Oxnard solution is flawed
By Steven F. Arvizu
January 30, 2005, Ventura County Star
My purpose in writing this commentary is to encourage more of us to think about and support a communitywide approach to solving gang violence.
How we in Oxnard create and maintain a safe, healthy and secure environment for everyone is symbolic of “the community that cares.” If we say we care, but we don’t behave like we care, then we can be accused of being inconsistent, disorganized or facetious.
If we say we believe in “community policing,” but implement drastic suppression strategies like the Oxnard civil gang injunction without sufficient community involvement and with no community review board in place, then we risk undercutting worthy previous efforts to build a partnership with community and law enforcement entities.
If we say we value our youth and are willing to provide them with safe, nurturing and developmental opportunities, then why would we not keep their interests and support systems at the center of our decision-making in the allocation of our resources, in the development and improvement of our city, or in negotiations with developers and all others in our deal- making for our future? Our young people are our future and how we care for them will be very telling for our long-term well-being.
Gang injunction critique
As designed, it has many flaws. It is a temporary illusory Band-Aid fix, as the most violent predators are not identified nor dealt with; the violence is displaced to other families and neighborhoods; street-gang culture reappears with new leadership.
It raises multiple constitutional issues and goes beyond previous legal boundaries endorsed by higher courts, as police have a blank “search warrant,” can use unmonitored discretion to criminalize the Bill of Rights-guaranteed civil freedoms of residents, all of which means extended, costly litigation risks.
It has inadequate checks and balances, as significant, systematic community input is lacking and there is no citizens review board. It isolates police as enforcers and underutilizes community resources. Its rationalization is questionable and contradictory due to poor data collection and analysis and its high-cost/low-benefit ratio and other presentations, which claim that Oxnard, for its size and type, is one of the safest cities in the county and state.
Its identification is too broad. It does not adequately recognize renunciation nor redemption, and the opting-out mechanism appears to be an indeterminate lifelong sentence.
As implemented, it has been divisive. Its advocates use demonizing labels, stereotyping of our community, antagonistic communications, even with community citizens who raise questions or seek alternatives. Rather than emphasis on the interests of youth and community, it has the appearance of appeasement of developer interests.
It has been imposed top down, paraphrasing district attorney/Police Department representatives at a Port Hueneme City Council and other meetings: We can and will implement injunctions (note plural) regardless if cities approve them, and if they — disgruntled libertarians within the communities — don’t agree, then that’s tough.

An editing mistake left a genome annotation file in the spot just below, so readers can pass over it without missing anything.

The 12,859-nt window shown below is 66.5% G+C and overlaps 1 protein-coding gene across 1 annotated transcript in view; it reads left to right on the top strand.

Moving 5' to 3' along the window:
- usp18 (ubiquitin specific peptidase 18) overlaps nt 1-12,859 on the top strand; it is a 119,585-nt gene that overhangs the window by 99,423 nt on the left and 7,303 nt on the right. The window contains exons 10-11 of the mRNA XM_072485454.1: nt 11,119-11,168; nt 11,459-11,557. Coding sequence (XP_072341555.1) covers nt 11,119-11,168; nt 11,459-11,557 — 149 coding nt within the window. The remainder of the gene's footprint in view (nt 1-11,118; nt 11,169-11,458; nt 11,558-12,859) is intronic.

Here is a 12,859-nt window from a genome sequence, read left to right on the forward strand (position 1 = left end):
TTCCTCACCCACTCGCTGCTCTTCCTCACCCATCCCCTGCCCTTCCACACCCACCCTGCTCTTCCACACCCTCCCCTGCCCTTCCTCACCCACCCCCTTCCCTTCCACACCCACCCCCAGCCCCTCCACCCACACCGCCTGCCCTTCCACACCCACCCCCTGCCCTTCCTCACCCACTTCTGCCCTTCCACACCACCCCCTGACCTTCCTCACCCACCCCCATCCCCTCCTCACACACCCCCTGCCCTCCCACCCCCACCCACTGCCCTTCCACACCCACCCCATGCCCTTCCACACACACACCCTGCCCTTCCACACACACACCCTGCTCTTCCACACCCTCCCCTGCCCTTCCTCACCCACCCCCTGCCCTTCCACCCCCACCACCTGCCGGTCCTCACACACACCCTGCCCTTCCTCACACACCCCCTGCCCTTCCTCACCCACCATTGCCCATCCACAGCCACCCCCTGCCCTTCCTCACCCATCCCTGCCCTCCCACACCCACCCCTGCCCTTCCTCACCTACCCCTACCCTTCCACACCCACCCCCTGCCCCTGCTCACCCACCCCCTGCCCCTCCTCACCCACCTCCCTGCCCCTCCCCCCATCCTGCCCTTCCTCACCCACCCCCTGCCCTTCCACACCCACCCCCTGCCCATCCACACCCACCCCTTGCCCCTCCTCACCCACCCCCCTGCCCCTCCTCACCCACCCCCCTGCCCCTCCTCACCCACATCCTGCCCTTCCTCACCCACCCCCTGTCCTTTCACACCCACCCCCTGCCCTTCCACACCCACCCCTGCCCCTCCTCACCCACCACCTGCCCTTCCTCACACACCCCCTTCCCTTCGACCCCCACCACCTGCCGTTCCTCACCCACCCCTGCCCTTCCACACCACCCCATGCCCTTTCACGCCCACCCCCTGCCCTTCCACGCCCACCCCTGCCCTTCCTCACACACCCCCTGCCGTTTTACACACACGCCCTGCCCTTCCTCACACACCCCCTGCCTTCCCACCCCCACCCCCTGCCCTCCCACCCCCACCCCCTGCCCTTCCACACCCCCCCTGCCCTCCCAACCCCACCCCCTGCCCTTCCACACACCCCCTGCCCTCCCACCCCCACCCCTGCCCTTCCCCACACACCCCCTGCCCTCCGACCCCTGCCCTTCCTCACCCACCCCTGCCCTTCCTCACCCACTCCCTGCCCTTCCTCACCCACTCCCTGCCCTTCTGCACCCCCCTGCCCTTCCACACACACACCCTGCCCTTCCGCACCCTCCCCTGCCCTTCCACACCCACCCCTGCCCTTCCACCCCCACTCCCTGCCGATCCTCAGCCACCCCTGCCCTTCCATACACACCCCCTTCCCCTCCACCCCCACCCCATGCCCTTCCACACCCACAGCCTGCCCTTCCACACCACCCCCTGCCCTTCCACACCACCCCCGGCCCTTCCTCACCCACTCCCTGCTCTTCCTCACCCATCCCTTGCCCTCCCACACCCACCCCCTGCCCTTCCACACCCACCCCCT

Mediation has not involved public input or negotiation with community organizations wanting to improve strategies, develop better means of identifying the truly violent predators, nor intervention and exit processes for those willing to rehabilitate, presumably because “we don’t negotiate with criminals.”
Court mediation excluded community participation because the district attorney representative invoked confidentiality and rules of evidence and opposed such participation.
It has generated unnecessary fear of police and confusion among families and youth within segments of our communities where mutual support and cooperation are needed to create secure neighborhoods and to recruit youth into more responsible, healthy activities. It diverts massive resources with no public accounting of actual and future anticipated costs with no apparent end to the story, especially since the district attorney representative has forecasted the intent to litigate to the highest levels, expand safety zones, include other gang territories and to implement similar injunctions throughout the county.
As evaluated, it has not been openly researched, comparatively assessed, nor proved to be worthy of continued extraordinary expenditure in comparison with other more proven strategies, such as greater investment in youth, redirection strategies to minimize gang recruitment potential, neighborhood-based organizations, more focused surveillance, DNA and other sophisticated investigative and prosecution techniques, specialized training and staffing, redirection/intervention/rehabilitation, community policing, outcomes assessment, targeted mobilization and use of mentors and role models, among others.
It ignores the deeper, underlying causes of violence such as powerlessness, lost hope, poverty, unemployment, undereducation, inadequate parks, underfunded recreation and social/human resources programming, community underdevelopment and “benign neglect” within certain disenfranchised neighborhoods and at-risk families.
Oxnard as a community, and Ventura County as a region, can do better.
– Steven F. Arvizu, Ph.D., of Oxnard, is an anthropologist and retired educator.